Alcohol exposure even in low amounts during pregnancy can change the baby’s brain structure and delay brain development, according to a new MRI study. These results have been presented at the annual meeting of the Radiological Society of North America (RSNA).
Fetal MRI is a highly specialized and safe examination method that allows us to make accurate statements about brain maturation prenatally,” said Gregor Kasprian, M.D., senior study author, as per Sci Tech Daily reporting.Gregor Kasprian, M.D, associate professor of radiology, Department of Biomedical Imaging and Image-guided Therapy, Medical University of Vienna, Austria
Fetal alcohol spectrum disorders (FASD) are a range of conditions that can affect the fetus if it is exposed to alcohol. Babies born with fetal alcohol spectrum disorders may develop behavioral problems, speech and language delays, and learning disabilities.
FASD is a serious, under-recognized problem
Globally, nearly eight out of every 1,000 children in the general population is estimated to have FASD, according to a landmark 2017 study by the Centre for Addiction and Mental Health (CAMH).
Movendi International developed an Alcohol Issues Special Feature to help improve understanding of the burden of and solutions for FASD.
Another landmark study showed that alcohol use during pregnancy is common in many countries and as such, FAS is a relatively prevalent alcohol-related birth defect. More effective prevention strategies targeting alcohol use during pregnancy and surveillance of FAS are urgently needed, according to the researchers.
Multiple countries are facing serious crises. For instance, the United States is facing a crisis of fetal alcohol syndrome (FAS) with the rising level of alcohol use disorder and addiction in the country. Nevertheless, policy action to prevent FAS and other alcohol harms has been lacking across governments in the country. For example, the main fetal alcohol program at the federal mental health agency was discontinued in 2015. Since then there has been no constituency organized enough to get fetal alcohol syndrome back on the national agenda. The harm from FAS is however grave for the country causing billions of dollars in costs, straining the criminal justice system, tearing apart families — and causing disabilities that are largely preventable.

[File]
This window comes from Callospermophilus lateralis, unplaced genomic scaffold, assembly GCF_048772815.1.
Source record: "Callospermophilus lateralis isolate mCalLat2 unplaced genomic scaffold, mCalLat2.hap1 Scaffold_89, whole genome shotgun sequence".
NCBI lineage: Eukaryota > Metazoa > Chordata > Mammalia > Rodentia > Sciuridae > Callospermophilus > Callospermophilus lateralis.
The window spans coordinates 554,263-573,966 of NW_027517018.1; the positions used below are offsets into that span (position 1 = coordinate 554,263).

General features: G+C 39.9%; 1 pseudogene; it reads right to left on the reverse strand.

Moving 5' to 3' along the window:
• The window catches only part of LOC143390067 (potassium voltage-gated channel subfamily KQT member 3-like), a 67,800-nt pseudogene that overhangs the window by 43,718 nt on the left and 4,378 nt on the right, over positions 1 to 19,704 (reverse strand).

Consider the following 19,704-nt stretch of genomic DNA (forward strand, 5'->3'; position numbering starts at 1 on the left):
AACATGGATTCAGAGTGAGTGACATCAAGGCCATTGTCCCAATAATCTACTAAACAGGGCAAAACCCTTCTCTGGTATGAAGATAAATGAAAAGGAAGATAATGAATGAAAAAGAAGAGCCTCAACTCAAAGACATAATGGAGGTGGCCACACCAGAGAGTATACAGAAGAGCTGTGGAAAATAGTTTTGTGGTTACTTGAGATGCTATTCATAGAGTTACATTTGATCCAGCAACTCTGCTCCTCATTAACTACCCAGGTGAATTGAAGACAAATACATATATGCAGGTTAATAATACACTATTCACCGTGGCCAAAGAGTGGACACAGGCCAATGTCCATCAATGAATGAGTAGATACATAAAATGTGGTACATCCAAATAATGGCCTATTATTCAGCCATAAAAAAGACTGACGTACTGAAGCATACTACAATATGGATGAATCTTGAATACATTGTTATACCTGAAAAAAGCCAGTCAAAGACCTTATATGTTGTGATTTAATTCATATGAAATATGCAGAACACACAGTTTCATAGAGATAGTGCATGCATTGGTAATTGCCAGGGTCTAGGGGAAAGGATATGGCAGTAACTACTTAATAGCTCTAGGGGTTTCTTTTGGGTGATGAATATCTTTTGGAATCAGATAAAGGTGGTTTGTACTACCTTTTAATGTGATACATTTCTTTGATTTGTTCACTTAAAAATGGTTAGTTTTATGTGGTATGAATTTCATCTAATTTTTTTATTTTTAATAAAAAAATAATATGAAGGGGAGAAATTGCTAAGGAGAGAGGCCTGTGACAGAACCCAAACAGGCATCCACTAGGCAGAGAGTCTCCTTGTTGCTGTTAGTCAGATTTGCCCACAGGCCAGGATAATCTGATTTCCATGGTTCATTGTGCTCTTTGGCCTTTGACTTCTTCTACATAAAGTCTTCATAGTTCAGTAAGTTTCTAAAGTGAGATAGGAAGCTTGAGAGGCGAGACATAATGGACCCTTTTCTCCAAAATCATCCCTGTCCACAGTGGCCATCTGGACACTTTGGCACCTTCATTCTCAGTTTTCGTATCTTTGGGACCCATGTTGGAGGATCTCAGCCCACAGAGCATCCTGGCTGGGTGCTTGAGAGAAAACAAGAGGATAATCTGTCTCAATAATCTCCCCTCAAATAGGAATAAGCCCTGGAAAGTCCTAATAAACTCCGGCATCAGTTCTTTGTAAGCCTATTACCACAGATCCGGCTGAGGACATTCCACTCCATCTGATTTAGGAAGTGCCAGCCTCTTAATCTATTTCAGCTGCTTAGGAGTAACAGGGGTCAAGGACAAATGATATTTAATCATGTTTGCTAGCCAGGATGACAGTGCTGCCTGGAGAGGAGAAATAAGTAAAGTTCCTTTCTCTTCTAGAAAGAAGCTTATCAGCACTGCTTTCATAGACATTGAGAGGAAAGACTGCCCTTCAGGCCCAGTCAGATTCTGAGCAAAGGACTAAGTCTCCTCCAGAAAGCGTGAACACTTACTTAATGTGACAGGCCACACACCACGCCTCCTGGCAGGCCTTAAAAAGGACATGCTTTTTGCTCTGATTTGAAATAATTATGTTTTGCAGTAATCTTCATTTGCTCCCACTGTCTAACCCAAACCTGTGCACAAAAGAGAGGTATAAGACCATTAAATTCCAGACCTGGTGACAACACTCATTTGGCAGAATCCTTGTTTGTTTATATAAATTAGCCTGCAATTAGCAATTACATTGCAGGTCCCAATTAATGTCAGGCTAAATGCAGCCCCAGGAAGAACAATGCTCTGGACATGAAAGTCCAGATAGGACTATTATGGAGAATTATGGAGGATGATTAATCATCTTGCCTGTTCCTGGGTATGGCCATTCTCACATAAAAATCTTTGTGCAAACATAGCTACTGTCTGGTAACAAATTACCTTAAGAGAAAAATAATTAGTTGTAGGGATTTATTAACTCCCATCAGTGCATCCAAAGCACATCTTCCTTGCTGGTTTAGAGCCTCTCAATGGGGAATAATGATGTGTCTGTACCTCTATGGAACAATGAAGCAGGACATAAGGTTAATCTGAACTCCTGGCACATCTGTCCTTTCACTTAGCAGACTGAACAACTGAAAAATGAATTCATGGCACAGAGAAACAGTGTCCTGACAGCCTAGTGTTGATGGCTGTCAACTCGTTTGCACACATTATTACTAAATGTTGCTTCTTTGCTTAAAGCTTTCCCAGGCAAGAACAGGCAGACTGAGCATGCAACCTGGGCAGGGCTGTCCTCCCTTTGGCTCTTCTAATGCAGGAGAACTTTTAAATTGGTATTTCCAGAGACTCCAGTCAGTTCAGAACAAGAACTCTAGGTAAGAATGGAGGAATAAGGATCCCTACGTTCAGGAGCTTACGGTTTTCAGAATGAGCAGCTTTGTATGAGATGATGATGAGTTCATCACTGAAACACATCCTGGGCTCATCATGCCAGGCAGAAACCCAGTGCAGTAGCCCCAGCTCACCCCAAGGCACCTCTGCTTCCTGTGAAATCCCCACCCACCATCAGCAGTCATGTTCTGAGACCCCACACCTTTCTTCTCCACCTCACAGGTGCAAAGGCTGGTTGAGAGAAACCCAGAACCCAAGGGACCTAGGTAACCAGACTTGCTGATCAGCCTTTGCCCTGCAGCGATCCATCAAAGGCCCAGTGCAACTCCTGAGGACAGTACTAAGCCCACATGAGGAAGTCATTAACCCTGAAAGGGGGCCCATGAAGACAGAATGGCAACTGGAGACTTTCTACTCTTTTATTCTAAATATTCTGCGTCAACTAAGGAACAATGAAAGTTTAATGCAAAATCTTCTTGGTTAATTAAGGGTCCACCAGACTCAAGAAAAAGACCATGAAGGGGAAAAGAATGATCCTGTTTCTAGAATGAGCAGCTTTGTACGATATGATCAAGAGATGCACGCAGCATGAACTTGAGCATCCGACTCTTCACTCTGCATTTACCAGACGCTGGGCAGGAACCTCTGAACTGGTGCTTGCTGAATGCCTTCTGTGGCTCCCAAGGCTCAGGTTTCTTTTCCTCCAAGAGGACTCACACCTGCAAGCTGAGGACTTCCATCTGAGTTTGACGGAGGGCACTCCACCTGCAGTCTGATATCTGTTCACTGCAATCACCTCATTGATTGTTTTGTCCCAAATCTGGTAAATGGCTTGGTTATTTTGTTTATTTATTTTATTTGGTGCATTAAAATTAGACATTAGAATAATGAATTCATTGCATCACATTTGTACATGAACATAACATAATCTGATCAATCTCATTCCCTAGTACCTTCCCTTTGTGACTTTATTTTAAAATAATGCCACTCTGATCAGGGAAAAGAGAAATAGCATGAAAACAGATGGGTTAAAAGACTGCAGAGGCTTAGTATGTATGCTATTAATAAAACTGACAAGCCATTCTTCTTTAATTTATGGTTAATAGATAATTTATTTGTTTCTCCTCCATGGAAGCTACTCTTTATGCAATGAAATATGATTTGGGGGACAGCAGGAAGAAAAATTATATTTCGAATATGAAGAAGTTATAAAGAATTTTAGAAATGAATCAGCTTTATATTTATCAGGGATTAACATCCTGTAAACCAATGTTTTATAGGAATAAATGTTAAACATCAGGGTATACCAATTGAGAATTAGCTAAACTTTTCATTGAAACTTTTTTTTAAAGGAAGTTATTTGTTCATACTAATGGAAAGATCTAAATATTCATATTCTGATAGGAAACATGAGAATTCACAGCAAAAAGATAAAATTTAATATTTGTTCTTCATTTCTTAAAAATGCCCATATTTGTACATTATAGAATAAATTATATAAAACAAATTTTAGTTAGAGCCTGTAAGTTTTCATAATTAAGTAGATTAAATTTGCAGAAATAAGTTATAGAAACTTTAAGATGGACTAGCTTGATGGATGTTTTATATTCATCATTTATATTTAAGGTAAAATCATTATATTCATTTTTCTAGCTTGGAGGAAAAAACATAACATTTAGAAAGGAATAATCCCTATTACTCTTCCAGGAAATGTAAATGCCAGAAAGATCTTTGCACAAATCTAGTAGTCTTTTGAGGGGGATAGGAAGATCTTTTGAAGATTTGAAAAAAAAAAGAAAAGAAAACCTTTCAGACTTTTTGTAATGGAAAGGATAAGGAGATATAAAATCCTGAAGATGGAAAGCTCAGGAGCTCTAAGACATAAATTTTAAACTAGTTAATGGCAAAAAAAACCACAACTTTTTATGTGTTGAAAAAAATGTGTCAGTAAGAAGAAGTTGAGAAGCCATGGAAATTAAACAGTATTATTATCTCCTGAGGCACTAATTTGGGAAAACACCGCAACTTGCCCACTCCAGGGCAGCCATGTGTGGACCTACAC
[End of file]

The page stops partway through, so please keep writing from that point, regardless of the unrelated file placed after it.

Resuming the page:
Alcohol use during pregnancy and its effects on the fetus is a grave example of alcohol’s second-hand harms and an overlooked problem around the world.
In a thorough overview article, Movendi International provides a summary of how prenatal alcohol exposure affects the brain, fetal alcohol spectrum disorder, and the challenges with diagnosis.
The article also includes three examples of the way forward from Sweden, Australia, and the U.S.
Unfortunately, many pregnant women are unaware of the influence of alcohol on the fetus during pregnancy,” said Patric Kienast, M.D., lead author on the study, according to Sci Tech Daily.
Therefore, it is our responsibility not only to do the research but also to actively educate the public about the effects of alcohol on the fetus.”Patric Kienast, Ph.D. student, Department of Biomedical Imaging and Image-Guided Therapy, Division of Neuroradiology and Musculoskeletal Radiology, Medical University of Vienna, Austria
For the study, researchers analyzed MRI exams of 24 fetuses with prenatal alcohol exposure. At the time of MRI, the fetuses were between 22 and 36 weeks of gestation. Alcohol exposure was determined via anonymous surveys of the mothers. The questionnaires used were the Pregnancy Risk Assessment Monitoring System (PRAMS), a surveillance project of the Centers for Disease Control and Prevention and health departments, and the T-ACE Screening Tool, a measurement tool of four questions that identify high-risk alcohol use.
Already low doses of alcohol exposure harm brain development in the fetus
In fetuses with alcohol exposure, the fetal total maturation score (fTMS) was significantly lower than in the age-matched controls, and the right superior temporal sulcus (STS) was shallower. The STS is involved in social cognition, audiovisual integration and language perception.
We know that this region, and specifically the formation of the STS, has a great influence on language development during childhood,” said Dr. Kasprian, according to Sci Tech Daily.Gregor Kasprian, M.D, associate professor of radiology, Department of Biomedical Imaging and Image-guided Therapy, Medical University of Vienna, Austria
Brain changes were seen in the fetuses even at low levels of alcohol exposure.